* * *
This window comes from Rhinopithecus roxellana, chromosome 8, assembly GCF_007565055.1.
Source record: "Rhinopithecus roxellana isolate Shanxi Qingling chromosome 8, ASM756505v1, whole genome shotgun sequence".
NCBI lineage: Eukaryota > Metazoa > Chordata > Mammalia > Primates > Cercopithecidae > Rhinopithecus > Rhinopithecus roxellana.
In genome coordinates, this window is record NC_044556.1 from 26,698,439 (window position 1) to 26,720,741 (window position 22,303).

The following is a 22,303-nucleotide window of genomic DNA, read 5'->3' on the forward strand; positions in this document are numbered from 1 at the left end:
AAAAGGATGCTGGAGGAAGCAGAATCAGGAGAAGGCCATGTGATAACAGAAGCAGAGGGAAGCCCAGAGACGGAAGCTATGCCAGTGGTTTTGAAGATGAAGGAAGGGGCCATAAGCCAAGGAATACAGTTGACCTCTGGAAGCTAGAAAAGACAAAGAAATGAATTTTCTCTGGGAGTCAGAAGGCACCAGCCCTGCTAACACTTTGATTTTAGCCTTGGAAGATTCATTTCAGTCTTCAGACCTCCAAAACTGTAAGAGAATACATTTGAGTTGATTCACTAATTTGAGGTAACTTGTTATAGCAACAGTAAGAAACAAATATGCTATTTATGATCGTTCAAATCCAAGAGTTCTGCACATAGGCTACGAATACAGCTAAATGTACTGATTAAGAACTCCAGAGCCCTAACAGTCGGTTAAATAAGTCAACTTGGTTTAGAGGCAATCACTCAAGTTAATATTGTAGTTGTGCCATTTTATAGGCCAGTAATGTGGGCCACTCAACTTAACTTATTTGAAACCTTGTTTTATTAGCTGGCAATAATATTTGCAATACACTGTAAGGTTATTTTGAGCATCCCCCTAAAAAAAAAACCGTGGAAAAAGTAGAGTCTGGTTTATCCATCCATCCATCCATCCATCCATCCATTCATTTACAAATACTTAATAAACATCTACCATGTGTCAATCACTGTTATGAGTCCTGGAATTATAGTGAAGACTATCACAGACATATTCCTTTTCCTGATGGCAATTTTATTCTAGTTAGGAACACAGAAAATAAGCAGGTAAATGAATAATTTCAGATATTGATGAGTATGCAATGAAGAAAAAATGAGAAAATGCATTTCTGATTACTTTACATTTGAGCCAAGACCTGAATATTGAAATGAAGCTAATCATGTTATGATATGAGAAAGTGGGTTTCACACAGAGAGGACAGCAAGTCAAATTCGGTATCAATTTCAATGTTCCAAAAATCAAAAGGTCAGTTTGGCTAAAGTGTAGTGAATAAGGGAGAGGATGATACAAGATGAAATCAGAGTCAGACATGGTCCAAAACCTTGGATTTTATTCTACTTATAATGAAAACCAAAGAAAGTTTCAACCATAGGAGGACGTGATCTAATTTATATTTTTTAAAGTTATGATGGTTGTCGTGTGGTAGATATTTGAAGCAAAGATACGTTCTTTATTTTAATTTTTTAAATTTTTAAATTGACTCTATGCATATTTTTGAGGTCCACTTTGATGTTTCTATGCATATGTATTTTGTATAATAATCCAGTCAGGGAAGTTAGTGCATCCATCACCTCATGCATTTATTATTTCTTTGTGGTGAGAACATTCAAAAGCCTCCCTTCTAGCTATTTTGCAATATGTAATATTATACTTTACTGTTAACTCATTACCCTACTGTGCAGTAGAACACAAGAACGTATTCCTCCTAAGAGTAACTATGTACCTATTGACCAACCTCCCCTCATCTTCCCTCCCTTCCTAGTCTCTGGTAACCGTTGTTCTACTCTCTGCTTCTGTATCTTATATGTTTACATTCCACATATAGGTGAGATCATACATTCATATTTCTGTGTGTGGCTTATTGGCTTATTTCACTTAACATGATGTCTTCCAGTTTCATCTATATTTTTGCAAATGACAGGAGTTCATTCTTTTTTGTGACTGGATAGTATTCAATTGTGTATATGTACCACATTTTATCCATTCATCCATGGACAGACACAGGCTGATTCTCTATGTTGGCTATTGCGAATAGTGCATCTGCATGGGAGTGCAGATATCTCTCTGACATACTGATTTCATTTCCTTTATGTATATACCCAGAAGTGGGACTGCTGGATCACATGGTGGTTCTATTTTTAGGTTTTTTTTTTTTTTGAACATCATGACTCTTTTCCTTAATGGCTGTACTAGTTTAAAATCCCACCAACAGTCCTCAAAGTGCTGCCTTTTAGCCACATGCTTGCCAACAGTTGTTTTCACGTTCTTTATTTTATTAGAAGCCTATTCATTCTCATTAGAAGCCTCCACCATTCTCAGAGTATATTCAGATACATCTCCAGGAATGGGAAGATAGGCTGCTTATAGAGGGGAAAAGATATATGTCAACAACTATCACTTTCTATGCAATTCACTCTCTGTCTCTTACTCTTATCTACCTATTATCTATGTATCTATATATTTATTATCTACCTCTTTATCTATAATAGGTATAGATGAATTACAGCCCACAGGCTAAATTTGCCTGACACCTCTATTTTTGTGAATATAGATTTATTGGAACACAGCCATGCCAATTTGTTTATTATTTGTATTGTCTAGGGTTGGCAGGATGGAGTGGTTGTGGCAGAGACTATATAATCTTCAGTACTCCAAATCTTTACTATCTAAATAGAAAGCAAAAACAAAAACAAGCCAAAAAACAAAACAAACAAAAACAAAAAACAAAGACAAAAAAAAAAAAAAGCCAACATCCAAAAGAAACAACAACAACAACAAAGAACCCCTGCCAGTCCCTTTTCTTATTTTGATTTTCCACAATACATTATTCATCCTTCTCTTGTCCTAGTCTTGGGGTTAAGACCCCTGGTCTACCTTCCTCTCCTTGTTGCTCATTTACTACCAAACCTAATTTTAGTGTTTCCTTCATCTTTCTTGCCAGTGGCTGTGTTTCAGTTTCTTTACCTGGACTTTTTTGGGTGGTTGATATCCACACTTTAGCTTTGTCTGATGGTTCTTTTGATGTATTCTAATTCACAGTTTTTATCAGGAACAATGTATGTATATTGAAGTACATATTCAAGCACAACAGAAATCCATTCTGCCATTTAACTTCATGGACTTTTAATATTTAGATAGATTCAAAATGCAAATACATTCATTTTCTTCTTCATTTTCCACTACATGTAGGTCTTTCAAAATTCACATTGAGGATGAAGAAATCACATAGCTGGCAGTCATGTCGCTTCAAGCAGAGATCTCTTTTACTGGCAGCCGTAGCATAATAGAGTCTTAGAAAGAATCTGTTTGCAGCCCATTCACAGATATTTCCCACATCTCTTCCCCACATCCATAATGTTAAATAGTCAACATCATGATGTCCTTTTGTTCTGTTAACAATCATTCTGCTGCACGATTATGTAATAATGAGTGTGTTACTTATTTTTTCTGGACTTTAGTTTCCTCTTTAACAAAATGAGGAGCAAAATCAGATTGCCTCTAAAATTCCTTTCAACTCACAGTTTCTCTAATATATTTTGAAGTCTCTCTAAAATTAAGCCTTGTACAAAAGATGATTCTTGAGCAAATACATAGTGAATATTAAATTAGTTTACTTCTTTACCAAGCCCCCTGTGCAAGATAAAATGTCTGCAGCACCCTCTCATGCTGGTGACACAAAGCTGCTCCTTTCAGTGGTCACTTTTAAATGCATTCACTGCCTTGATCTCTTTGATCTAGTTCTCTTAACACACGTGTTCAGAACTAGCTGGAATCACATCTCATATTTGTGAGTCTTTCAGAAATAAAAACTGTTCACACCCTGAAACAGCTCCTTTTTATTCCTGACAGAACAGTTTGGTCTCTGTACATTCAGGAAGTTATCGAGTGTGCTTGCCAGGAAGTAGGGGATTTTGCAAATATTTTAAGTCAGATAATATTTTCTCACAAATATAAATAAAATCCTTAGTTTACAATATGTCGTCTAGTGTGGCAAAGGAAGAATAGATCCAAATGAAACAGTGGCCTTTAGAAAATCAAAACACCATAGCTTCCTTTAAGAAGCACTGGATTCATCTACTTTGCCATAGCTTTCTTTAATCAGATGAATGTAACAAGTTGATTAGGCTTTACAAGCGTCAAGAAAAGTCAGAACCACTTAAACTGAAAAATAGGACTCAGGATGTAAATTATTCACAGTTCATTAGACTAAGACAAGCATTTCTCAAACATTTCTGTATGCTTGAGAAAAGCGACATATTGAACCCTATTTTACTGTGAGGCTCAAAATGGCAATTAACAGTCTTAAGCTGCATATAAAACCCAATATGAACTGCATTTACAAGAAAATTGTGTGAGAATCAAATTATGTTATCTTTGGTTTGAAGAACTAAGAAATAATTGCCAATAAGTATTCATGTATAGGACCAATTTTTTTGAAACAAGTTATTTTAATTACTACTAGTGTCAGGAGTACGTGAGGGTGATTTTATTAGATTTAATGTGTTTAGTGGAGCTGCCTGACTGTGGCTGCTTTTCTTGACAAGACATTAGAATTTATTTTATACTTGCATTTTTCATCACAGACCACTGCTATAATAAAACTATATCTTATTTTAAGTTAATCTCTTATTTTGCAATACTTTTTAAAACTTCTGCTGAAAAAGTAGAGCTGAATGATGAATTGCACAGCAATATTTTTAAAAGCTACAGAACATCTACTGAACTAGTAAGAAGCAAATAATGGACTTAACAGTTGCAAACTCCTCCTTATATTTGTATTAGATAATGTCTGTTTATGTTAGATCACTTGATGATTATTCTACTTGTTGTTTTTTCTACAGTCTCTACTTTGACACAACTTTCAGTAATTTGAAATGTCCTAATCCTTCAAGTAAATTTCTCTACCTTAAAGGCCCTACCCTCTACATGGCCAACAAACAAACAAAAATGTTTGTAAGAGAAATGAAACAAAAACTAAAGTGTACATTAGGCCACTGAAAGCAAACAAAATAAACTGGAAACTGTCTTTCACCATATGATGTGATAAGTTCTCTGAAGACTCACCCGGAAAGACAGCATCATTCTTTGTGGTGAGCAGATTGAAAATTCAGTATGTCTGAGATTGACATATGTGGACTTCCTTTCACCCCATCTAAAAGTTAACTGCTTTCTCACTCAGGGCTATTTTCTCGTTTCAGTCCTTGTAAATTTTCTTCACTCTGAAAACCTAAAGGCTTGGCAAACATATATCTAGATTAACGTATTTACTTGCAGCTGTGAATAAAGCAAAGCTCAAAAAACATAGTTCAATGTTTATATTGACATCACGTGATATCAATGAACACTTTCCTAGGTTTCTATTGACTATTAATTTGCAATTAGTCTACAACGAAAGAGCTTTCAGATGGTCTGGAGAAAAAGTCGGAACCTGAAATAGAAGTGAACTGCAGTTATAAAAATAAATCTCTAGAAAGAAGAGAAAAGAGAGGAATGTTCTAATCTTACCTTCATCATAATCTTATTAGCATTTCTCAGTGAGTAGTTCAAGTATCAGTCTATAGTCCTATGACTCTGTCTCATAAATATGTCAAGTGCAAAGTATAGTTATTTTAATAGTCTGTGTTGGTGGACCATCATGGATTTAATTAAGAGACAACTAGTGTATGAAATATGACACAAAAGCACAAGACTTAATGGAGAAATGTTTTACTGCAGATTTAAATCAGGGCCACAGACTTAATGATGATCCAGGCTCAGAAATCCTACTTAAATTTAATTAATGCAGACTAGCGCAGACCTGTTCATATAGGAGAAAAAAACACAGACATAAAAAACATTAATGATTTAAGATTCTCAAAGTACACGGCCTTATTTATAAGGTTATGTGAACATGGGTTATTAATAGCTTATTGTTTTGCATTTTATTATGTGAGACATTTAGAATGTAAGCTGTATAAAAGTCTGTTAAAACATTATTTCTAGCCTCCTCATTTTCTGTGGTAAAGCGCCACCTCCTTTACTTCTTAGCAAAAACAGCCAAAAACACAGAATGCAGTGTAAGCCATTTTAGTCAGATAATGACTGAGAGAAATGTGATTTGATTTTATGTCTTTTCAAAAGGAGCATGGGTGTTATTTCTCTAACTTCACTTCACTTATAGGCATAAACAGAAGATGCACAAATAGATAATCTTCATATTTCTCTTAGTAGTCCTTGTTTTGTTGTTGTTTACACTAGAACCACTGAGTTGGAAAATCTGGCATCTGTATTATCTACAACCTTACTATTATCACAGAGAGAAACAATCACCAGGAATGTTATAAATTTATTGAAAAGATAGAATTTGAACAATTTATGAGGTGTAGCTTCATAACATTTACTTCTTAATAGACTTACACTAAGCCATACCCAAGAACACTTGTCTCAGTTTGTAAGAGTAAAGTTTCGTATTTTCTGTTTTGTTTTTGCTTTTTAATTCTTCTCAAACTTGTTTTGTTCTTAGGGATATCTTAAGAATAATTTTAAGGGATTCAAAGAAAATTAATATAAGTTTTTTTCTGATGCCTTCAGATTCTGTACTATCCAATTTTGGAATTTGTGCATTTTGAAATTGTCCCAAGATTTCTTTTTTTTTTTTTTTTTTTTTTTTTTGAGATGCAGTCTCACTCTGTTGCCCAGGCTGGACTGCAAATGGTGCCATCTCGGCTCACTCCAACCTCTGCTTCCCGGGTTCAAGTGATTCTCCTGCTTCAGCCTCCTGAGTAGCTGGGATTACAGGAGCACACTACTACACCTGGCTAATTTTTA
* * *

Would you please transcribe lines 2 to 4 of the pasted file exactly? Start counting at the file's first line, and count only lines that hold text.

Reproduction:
Source record: "Rhinopithecus roxellana isolate Shanxi Qingling chromosome 8, ASM756505v1, whole genome shotgun sequence".
NCBI lineage: Eukaryota > Metazoa > Chordata > Mammalia > Primates > Cercopithecidae > Rhinopithecus > Rhinopithecus roxellana.
In genome coordinates, this window is record NC_044556.1 from 26,698,439 (window position 1) to 26,720,741 (window position 22,303).